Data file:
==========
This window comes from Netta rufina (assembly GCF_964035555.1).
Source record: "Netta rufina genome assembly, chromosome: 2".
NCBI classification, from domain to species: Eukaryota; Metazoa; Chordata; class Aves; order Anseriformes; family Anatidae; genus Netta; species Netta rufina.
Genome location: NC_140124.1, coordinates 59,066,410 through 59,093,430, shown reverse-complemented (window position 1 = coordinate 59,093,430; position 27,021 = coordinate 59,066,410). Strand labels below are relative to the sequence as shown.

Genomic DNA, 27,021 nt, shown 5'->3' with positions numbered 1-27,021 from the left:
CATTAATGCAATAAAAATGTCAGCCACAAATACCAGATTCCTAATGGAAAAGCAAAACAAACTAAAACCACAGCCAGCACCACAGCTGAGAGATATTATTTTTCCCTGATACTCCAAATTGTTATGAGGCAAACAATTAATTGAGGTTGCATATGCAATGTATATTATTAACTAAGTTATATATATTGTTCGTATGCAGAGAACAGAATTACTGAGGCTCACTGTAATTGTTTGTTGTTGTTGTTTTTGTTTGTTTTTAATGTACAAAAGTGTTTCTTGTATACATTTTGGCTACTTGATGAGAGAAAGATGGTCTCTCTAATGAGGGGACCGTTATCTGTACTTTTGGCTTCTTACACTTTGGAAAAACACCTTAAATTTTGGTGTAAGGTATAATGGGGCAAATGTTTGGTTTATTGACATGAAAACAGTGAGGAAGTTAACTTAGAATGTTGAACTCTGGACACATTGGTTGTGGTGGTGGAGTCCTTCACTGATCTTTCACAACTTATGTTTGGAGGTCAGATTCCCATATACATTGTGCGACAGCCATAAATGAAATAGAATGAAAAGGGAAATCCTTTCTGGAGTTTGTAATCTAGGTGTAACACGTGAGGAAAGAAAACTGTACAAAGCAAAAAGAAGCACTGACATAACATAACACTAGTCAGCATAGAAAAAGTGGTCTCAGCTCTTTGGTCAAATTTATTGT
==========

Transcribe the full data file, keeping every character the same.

This window comes from Netta rufina (assembly GCF_964035555.1).
Source record: "Netta rufina genome assembly, chromosome: 2".
NCBI classification, from domain to species: Eukaryota; Metazoa; Chordata; class Aves; order Anseriformes; family Anatidae; genus Netta; species Netta rufina.
Genome location: NC_140124.1, coordinates 59,066,410 through 59,093,430, shown reverse-complemented (window position 1 = coordinate 59,093,430; position 27,021 = coordinate 59,066,410). Strand labels below are relative to the sequence as shown.

Genomic DNA, 27,021 nt, shown 5'->3' with positions numbered 1-27,021 from the left:
CATTAATGCAATAAAAATGTCAGCCACAAATACCAGATTCCTAATGGAAAAGCAAAACAAACTAAAACCACAGCCAGCACCACAGCTGAGAGATATTATTTTTCCCTGATACTCCAAATTGTTATGAGGCAAACAATTAATTGAGGTTGCATATGCAATGTATATTATTAACTAAGTTATATATATTGTTCGTATGCAGAGAACAGAATTACTGAGGCTCACTGTAATTGTTTGTTGTTGTTGTTTTTGTTTGTTTTTAATGTACAAAAGTGTTTCTTGTATACATTTTGGCTACTTGATGAGAGAAAGATGGTCTCTCTAATGAGGGGACCGTTATCTGTACTTTTGGCTTCTTACACTTTGGAAAAACACCTTAAATTTTGGTGTAAGGTATAATGGGGCAAATGTTTGGTTTATTGACATGAAAACAGTGAGGAAGTTAACTTAGAATGTTGAACTCTGGACACATTGGTTGTGGTGGTGGAGTCCTTCACTGATCTTTCACAACTTATGTTTGGAGGTCAGATTCCCATATACATTGTGCGACAGCCATAAATGAAATAGAATGAAAAGGGAAATCCTTTCTGGAGTTTGTAATCTAGGTGTAACACGTGAGGAAAGAAAACTGTACAAAGCAAAAAGAAGCACTGACATAACATAACACTAGTCAGCATAGAAAAAGTGGTCTCAGCTCTTTGGTCAAATTTATTGT